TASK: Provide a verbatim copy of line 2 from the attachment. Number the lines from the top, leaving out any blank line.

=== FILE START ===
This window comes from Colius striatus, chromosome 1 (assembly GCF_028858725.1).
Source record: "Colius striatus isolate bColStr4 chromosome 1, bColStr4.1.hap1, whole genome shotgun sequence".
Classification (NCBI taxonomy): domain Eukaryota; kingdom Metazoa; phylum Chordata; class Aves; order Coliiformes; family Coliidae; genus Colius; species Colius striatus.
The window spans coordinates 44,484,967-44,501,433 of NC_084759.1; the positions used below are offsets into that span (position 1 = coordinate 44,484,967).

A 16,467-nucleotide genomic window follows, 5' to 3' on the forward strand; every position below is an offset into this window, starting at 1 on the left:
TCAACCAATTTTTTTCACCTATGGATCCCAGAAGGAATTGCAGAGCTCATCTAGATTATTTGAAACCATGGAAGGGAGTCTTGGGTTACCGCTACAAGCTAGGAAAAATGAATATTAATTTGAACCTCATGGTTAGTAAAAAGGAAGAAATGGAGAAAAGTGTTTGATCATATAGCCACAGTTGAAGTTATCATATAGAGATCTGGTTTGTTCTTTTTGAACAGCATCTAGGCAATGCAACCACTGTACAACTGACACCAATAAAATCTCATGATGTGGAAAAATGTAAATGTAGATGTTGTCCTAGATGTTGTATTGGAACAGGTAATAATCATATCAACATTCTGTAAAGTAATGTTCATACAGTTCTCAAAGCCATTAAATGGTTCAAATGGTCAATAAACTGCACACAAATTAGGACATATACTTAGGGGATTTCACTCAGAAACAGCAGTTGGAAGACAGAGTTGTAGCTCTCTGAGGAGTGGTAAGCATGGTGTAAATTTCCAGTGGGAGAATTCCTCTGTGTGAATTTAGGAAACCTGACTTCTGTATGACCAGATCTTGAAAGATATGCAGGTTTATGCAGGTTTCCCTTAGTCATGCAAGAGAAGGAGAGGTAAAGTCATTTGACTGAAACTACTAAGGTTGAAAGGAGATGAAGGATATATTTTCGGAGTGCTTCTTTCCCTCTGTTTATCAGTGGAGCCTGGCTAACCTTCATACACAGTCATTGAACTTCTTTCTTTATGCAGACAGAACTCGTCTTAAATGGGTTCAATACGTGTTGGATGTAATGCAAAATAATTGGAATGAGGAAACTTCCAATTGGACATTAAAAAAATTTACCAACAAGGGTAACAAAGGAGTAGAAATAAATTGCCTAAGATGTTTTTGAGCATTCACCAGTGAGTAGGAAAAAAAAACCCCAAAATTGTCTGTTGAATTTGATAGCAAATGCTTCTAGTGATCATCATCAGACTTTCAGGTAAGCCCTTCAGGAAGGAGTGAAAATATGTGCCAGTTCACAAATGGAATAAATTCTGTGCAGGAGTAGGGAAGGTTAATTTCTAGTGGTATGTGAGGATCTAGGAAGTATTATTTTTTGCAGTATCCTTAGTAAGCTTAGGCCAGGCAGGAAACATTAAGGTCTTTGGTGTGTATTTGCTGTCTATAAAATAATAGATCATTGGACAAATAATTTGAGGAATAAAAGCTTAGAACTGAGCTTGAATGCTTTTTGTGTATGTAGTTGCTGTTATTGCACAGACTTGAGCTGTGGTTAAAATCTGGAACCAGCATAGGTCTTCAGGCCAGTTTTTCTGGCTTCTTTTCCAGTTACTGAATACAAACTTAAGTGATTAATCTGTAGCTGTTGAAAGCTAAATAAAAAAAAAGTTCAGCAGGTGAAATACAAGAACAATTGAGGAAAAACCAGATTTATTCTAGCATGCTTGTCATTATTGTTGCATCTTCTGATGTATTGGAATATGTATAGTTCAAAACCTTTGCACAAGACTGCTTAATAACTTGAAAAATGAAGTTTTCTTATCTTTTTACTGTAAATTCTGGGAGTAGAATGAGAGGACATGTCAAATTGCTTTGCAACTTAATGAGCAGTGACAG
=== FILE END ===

Source record: "Colius striatus isolate bColStr4 chromosome 1, bColStr4.1.hap1, whole genome shotgun sequence".